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Likelihood ratio test

This lecture provides a detailed presentation of the likelihood ratio (LR) test.

The likelihood ratio test can be used to perform tests of hypotheses about parameters that have been estimated by maximum likelihood.

Before going through this lecture, you are advised to get acquainted with the basics of hypothesis testing in a maximum likelihood framework (see the introductory lecture entitled Maximum likelihood - Hypothesis testing).

The likelihood ratio test is used to verify null hypotheses that can be written in the form:[eq1]where $	heta _{0}$ is an unknown parameter belonging to a parameter space [eq2], and [eq3] is a vector valued function ($rleq p$).

The above formulation of a null hypothesis is quite general, as many common parameter restrictions can be written in the form [eq4] (see the aforementioned introductory lecture).

The likelihood ratio statistic

The likelihood ratio test is based on two different ML estimates of the parameter $	heta _{0}$. One estimate, called unrestricted estimate and denoted by [eq5], is obtained from the solution of the unconstrained maximum likelihood problem[eq6]where $xi _{n}$ is the sample of observed data, and [eq7] is the likelihood function. The other estimate, called restricted estimate and denoted by [eq8], is obtained from the solution of the constrained maximum likelihood problem[eq9]where [eq10]is the set of parameters that satisfy the restriction being tested.

The test statistic, called likelihood ratio statistic, is[eq11]where n is the sample size.

In order to derive the asymptotic properties of the statistic $LR_{n}$, we are going to assume that:

Given these assumptions, the following result can be proved.

Proposition If the null hypothesis [eq13] is true and some technical conditions are satisfied (see above), the likelihood ratio statistic $LR_{n}$ converges in distribution to a Chi-square distribution with $r$ degrees of freedom.

Proof

By the Mean Value Theorem, the second order expansion of [eq14] can be written as [eq15]where [eq16] is the Hessian matrix (a matrix of second partial derivatives) and [eq17] is an intermediate point (to be precise, there are p intermediate points, one for each row of the Hessian). Because the gradient is zero at an unconstrained maximum, we have that[eq18]and, as a consequence, [eq19]Thus, the likelihood ratio statistic can be written as[eq20]By results that can be found in the proof of convergence of the score test statistic, we have that[eq21]where [eq22] is another intermediate point, and that[eq23]where $J_{g}$ is the Jacobian of $g$ and $lambda $ is a Lagrange multiplier[eq24]Note that the expression for the Lagrange multiplier includes a third intermediate point [eq25]. By putting all these things together, we obtain[eq26]where we have defined[eq27]If we also define[eq28]the test statistic can be written as[eq29]where we have used the fact that $V_{1,n}$ is symmetric and we have defined[eq30]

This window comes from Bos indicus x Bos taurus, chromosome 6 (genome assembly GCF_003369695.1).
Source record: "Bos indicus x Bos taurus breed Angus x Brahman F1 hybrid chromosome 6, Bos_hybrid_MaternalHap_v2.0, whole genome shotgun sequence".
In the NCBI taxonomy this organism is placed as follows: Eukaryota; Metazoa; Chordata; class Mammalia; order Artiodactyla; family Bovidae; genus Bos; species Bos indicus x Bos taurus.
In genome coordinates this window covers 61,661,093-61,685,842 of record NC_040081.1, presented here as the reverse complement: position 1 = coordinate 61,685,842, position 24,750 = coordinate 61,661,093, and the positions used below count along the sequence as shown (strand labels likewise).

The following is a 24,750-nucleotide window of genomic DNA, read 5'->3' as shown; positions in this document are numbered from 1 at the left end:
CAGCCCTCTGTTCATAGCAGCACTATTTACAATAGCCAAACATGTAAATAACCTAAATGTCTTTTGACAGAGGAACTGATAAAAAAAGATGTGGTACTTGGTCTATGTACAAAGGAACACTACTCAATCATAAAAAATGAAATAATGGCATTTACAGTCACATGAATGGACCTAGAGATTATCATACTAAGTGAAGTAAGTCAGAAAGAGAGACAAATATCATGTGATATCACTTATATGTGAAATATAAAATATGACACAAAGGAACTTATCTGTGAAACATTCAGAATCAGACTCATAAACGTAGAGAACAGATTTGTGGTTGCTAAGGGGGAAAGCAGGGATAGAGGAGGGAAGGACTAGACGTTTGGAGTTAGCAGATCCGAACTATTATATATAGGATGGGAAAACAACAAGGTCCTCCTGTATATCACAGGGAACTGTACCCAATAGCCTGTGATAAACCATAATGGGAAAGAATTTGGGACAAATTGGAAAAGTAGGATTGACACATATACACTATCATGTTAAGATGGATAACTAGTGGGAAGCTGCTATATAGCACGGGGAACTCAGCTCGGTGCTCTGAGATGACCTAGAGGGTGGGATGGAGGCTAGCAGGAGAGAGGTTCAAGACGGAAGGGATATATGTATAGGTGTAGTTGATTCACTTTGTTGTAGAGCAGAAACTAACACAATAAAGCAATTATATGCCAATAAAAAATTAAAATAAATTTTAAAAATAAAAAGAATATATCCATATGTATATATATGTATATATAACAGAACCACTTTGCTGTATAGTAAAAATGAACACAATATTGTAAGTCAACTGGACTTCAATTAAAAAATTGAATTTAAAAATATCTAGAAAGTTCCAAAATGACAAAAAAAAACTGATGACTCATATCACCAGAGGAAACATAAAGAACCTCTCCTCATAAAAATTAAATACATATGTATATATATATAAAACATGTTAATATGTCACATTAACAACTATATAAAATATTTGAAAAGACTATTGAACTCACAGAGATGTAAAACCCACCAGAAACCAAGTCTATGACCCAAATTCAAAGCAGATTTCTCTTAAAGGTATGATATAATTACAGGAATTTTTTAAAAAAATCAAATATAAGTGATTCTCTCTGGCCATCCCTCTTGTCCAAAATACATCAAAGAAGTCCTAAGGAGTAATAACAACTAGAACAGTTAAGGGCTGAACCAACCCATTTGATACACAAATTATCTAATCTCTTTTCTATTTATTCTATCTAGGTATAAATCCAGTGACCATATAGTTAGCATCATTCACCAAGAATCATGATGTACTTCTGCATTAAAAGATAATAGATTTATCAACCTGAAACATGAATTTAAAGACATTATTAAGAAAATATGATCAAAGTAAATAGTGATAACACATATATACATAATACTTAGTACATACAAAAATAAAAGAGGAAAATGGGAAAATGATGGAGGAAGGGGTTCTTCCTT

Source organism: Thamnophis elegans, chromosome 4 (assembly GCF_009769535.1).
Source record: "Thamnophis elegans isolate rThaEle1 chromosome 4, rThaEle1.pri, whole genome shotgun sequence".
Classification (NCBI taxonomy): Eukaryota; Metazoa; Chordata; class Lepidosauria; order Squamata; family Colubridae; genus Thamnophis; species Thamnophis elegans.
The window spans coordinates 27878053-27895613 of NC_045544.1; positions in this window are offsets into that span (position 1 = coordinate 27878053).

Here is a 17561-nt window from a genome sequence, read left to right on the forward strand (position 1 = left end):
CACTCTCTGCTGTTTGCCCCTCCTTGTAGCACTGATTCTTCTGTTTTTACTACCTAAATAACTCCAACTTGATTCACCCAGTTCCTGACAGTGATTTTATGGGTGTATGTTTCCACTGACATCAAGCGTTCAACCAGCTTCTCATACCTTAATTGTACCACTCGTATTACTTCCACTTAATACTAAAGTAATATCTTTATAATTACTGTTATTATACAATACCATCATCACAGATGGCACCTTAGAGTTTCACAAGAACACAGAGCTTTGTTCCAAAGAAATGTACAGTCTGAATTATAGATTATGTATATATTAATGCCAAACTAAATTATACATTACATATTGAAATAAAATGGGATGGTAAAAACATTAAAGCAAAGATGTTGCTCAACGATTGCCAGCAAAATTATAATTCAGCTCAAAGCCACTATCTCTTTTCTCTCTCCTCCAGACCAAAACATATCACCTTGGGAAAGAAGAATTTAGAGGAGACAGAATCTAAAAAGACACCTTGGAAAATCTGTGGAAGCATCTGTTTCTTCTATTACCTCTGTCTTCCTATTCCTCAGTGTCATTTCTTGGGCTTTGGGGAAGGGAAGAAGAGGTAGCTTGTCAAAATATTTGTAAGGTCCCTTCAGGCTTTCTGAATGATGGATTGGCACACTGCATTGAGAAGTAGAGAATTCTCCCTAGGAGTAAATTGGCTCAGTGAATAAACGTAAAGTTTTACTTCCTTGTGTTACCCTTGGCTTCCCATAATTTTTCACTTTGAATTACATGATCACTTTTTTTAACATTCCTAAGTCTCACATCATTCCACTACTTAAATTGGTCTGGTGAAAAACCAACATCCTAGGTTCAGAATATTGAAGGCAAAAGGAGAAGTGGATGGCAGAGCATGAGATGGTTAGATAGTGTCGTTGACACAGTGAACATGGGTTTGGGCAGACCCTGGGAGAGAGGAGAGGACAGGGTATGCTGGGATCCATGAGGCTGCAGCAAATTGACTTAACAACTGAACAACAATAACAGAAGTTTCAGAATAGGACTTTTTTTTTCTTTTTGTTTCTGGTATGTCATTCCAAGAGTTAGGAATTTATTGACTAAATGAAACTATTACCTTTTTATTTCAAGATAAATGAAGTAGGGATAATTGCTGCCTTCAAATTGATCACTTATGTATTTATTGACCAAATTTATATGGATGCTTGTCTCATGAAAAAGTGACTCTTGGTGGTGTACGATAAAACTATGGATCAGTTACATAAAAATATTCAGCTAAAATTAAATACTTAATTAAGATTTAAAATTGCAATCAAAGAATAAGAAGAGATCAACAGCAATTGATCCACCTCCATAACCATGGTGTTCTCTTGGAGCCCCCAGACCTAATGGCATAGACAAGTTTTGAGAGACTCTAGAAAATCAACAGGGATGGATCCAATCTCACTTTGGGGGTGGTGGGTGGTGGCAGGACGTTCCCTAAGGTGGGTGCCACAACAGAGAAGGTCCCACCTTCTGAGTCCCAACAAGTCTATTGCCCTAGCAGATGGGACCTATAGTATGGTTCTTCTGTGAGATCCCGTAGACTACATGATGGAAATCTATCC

Under the null hypothesis both [eq31] and [eq32] converge in probability to $	heta _{0}$. As a consequence, also [eq33], [eq34] and [eq35] converge in probability to $	heta _{0}$, because their are strictly comprised between the entries of [eq36] and [eq37]. Furthermore, $V_{1,n}$ and $V_{2,n}$ converge in probability to V, the asymptotic covariance matrix of [eq38]. Therefore, by the continuous mapping theorem, we have the following results[eq39]Thus, we can write the likelihood ratio statistic as a sequence of quadratic forms [eq40]where[eq41]and [eq42]As we have proved in the lecture on the Wald test, such a sequence of quadratic forms converges in distribution to a Chi-square random variable with [eq43] degrees of freedom.

Note that the likelihood ratio statistic, unlike the statistics used in the Wald test and in the score test, depends only on parameter estimates and not on their asymptotic covariance matrix. This can be an advantage if the latter is difficult to estimate.

The test

In the likelihood ratio test, the null hypothesis is rejected if[eq44]where $z$ is a pre-specified critical value.

The size of the test can be approximated by its asymptotic value[eq45]

where $Fleft( z
ight) $ is the cumulative distribution function of a Chi-square random variable having $r$ degrees of freedom.

By appropriately choosing $z$, it is possible to achieve a pre-specified size, as follows:[eq46]

Example

The next example illustrates how the likelihood ratio statistic can be used.

Example Let [eq47], that is, the parameter space is the set of all $3$-dimensional real vectors. Denote the three entries of the true parameter $	heta _{0}$ by $	heta _{0,1}$, $	heta _{0,2}$ and $	heta _{0,3}$. The restrictions to be tested are[eq48]so that [eq49] is a function [eq50] defined by[eq51]We have that $r=2$ and the Jacobian of $g$ is[eq52]It has rank $r=2$ because its two rows are linearly independent. Suppose we have obtained the constrained estimate [eq53] and unconstrained one [eq54] and that we know the value of the log-likelihoods in correspondence of the two estimates:[eq55]These two values are used to compute the value of the test statistic: [eq56]According to the rank calculations above, the statistic has a Chi-square distribution with $r=2$ degrees of freedom. Let us fix the size of the test at $lpha =10%$. Then, the critical value $z$ is[eq57]where $Fleft( z
ight) $ is the distribution function of a Chi-square random variable with $2$ degrees of freedom and [eq58] can be calculated with any statistical software (e.g., in MATLAB, with the command chi2inv(0.90,2)). Thus, the test statistic is below the critical value[eq59]As a consequence, the null hypothesis cannot be rejected.

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